His first mature play was Realidad, an adaptation of his novel of the same name, which had been written in dialogue. Pérez Galdós was attracted to the idea of making direct contact with his public and seeing and hearing their reactions. Rehearsals began in February 1892. The theatre was packed on the opening night and received the play enthusiastically. Pérez Galdós took about 15 curtain calls. However, although the audience reception was good, the play did not receive universal critical acclaim because of its realistic dialogue which did not accord with the general theatrical language of the time, the setting of a scene in the boudoir of a courtesan, and the un-Spanish attitude towards a wife’s adultery. The Catholic press did not attend the performance but this did not prevent them from denouncing the author as a perverse and wicked influence. The play ran for twenty nights.[3]

In 1901, his play Electra caused a storm of outrage and floods of equally hyperbolic enthusiasm. As in many of his works, Pérez Galdós targeted clericalism and the inhuman fanaticism and superstition that can accompany it. The performance was interrupted by audience reaction and the author had to take many curtain calls. After the third night, the conservative and clerical parties organised a demonstration outside the theatre. The police moved in and arrested two members of a workers’ organization who had reacted against the demonstration. Several people were wounded as a result of the clash and, the next day, the newspapers were divided between liberal support for the play and Catholic/conservative condemnation. Over one hundred performances were given in Madrid alone and the play was also performed in the provinces. In 1934, 33 years later, a revival in Madrid produced much the same degree of uproar and outrage.[3]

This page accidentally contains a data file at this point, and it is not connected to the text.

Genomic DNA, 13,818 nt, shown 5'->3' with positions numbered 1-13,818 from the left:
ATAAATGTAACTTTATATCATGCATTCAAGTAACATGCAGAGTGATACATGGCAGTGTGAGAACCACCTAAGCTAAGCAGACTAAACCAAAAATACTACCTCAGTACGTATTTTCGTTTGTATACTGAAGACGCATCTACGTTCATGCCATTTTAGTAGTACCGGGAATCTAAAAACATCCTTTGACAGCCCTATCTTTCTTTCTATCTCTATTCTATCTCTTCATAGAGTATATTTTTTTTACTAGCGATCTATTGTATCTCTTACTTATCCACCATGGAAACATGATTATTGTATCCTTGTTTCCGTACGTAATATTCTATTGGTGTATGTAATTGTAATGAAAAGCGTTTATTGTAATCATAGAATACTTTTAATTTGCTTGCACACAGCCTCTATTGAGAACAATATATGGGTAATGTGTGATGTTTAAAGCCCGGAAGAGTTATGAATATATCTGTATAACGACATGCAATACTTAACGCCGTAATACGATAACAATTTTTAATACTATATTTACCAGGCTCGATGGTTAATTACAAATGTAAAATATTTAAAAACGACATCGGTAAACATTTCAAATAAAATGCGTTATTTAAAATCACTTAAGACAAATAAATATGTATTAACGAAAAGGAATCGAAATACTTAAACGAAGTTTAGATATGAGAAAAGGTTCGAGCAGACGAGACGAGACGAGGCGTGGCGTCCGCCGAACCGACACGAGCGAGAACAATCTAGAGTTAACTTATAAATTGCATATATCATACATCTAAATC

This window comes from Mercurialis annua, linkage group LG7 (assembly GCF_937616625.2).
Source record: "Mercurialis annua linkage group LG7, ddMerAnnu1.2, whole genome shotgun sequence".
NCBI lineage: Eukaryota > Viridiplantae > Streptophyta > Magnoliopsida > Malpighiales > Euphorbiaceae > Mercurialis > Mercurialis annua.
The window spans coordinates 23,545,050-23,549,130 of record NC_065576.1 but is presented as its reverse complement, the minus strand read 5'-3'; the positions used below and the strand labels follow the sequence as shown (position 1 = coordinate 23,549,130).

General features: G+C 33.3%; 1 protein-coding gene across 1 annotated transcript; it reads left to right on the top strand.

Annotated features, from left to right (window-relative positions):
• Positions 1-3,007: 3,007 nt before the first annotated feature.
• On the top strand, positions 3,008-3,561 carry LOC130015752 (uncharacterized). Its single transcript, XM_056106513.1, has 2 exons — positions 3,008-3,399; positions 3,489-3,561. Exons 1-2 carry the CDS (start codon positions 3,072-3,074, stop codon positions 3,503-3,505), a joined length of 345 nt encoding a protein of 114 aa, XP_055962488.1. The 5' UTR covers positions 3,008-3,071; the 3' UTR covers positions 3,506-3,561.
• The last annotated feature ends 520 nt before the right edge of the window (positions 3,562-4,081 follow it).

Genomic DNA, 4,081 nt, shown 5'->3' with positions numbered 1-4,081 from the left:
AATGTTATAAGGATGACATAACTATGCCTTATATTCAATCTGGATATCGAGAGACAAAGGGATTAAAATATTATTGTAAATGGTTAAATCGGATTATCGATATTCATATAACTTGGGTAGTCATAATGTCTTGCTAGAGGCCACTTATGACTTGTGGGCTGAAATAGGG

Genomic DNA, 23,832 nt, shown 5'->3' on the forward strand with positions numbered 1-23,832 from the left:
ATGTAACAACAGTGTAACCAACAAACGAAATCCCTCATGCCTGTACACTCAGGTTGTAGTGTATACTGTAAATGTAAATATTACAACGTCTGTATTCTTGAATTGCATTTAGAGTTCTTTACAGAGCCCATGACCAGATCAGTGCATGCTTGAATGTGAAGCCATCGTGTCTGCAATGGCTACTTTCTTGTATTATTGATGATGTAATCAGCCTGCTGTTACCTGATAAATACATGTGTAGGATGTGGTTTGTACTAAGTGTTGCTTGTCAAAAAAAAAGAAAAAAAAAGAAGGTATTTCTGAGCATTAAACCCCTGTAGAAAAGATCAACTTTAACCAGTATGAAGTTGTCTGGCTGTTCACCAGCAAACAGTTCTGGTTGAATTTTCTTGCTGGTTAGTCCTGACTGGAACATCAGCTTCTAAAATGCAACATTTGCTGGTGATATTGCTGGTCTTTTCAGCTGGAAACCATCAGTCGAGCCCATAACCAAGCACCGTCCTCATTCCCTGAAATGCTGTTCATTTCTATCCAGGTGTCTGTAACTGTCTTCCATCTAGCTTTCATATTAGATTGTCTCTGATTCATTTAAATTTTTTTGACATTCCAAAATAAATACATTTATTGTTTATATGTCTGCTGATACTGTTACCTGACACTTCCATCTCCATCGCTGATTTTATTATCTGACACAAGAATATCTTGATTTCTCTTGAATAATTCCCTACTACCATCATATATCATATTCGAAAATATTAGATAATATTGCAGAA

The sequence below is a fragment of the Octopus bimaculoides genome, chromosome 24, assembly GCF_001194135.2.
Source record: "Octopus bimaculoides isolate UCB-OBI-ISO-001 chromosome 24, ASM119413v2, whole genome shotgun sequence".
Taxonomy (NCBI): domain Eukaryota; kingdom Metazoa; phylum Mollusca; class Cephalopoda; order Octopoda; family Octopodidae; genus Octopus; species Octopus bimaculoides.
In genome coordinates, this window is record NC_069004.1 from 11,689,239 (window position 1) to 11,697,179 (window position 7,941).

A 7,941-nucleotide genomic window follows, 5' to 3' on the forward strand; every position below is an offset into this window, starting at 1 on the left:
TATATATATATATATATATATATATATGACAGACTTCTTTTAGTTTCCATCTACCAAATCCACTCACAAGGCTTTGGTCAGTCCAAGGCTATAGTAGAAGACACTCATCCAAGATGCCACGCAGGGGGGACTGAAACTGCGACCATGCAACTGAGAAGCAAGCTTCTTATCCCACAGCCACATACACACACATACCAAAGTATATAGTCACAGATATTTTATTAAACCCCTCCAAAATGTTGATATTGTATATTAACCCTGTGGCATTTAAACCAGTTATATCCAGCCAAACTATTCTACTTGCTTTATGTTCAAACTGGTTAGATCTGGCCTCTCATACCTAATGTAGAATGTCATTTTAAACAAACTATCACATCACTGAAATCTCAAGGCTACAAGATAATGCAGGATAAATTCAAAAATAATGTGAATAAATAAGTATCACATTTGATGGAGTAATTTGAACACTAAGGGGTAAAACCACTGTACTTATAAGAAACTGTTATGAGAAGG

Later life and political involvement[edit]

Despite his attacks on the forces of conservatism, Pérez Galdós had shown only a weak interest in being directly involved in politics. In 1886 the Prime Minister Práxedes Mateo Sagasta appointed him as the (absent) deputy for the town and district of Guayama, Puerto Rico at the Madrid parliament; he never visited the place, but had a representative inform him of the status of the area and felt a duty to represent its inhabitants appropriately. This appointment lasted for five years and mainly seems to have given him the chance to observe the conduct of politics at first hand, which informs scenes in some of his novels.